Sure, the original incarnation of Kohl’s website isn’t much to look at by today’s standards. But, even at this stage, it’s clear that the Kohl’s team understood just how crucial it would be to continue investing in its online initiatives moving forward.
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2001: Aesthetics, Content, and Digital Experiences at Kohls.com
(Note: Some images were not archived for this version of the site.)
A few years after their initial foray into the digital realm, the team at Kohl’s made some major changes to the appearance and functionality of their website.
In terms of appearance, there’s much more focus on page structure and the use of graphics to deliver a consistent, branded experience to site visitors. For the most part, each page maintained a similar structure and appearance while delivering the necessary information:
Images were also used more intentionally and practically at this point, too. For example, the site offered a store map, allowing visitors to click on the department of their choice for more information.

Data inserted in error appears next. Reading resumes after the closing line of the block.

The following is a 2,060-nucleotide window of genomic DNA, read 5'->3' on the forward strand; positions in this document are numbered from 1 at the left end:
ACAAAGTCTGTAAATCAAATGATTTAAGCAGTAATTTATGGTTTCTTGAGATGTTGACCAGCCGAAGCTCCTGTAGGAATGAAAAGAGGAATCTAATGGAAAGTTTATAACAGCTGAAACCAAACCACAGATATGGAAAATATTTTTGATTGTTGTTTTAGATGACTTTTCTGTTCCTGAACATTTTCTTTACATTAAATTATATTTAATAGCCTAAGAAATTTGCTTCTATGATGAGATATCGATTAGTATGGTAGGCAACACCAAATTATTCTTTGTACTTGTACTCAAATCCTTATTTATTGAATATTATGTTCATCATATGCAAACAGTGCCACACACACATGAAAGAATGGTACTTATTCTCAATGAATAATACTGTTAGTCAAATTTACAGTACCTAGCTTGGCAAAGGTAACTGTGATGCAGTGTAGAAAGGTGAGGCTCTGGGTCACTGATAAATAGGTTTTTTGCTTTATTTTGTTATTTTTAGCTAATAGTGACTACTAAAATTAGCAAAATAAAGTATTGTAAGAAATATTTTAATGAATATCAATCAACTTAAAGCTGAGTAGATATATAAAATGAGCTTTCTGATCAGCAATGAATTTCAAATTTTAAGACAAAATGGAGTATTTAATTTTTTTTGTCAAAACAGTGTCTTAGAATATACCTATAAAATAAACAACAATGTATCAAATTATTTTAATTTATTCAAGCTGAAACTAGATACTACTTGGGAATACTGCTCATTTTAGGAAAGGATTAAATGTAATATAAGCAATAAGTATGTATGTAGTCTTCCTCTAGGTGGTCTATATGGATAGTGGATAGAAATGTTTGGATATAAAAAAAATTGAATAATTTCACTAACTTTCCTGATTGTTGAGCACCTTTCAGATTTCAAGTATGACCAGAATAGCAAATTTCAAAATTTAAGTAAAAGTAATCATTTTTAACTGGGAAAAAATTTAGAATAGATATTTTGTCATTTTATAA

These pages also show how the team at Kohl’s had begun focusing more on delivering in-depth, relevant content to its on-site customers. Each department’s page, for example, showcased specific information regarding available brands and products offered.
(In contrast to the rather disorganized list of brands provided in the site’s previous iteration, this is certainly a major improvement.)
The site also became a bit more organized in how it presented different types of content and information, as well. Clicking on each header button, for example, would bring the user to a dedicated section of the site — where they could then intuitively dive further into more specific content as needed.
At this point, the Kohl’s team had clearly realized the importance of delivering valuable, need-to-know information to its online audience.
And, for the time being, what they offered on that front was pretty impressive.
Still, it would be a couple more years before Kohl’s dove into the world of eCommerce.
2003: Kohls.com Joins the eCommerce Bandwagon
By 2003, the writing was on the wall for the team at Kohl’s:
To succeed as a retailer moving forward, they needed to hop on the eCommerce bandwagon.
Which they did in full:
With the next iteration of their site, the team at Kohl’s shifted its focus almost entirely to promoting sales — both on- and offline.
Most obviously, the majority of the homepage had become dedicated to products (as opposed to a mixture of “all things Kohl’s”, as the homepage had previously been). In addition to the main images and links provided, the site’s header had also become more product-centric, as well.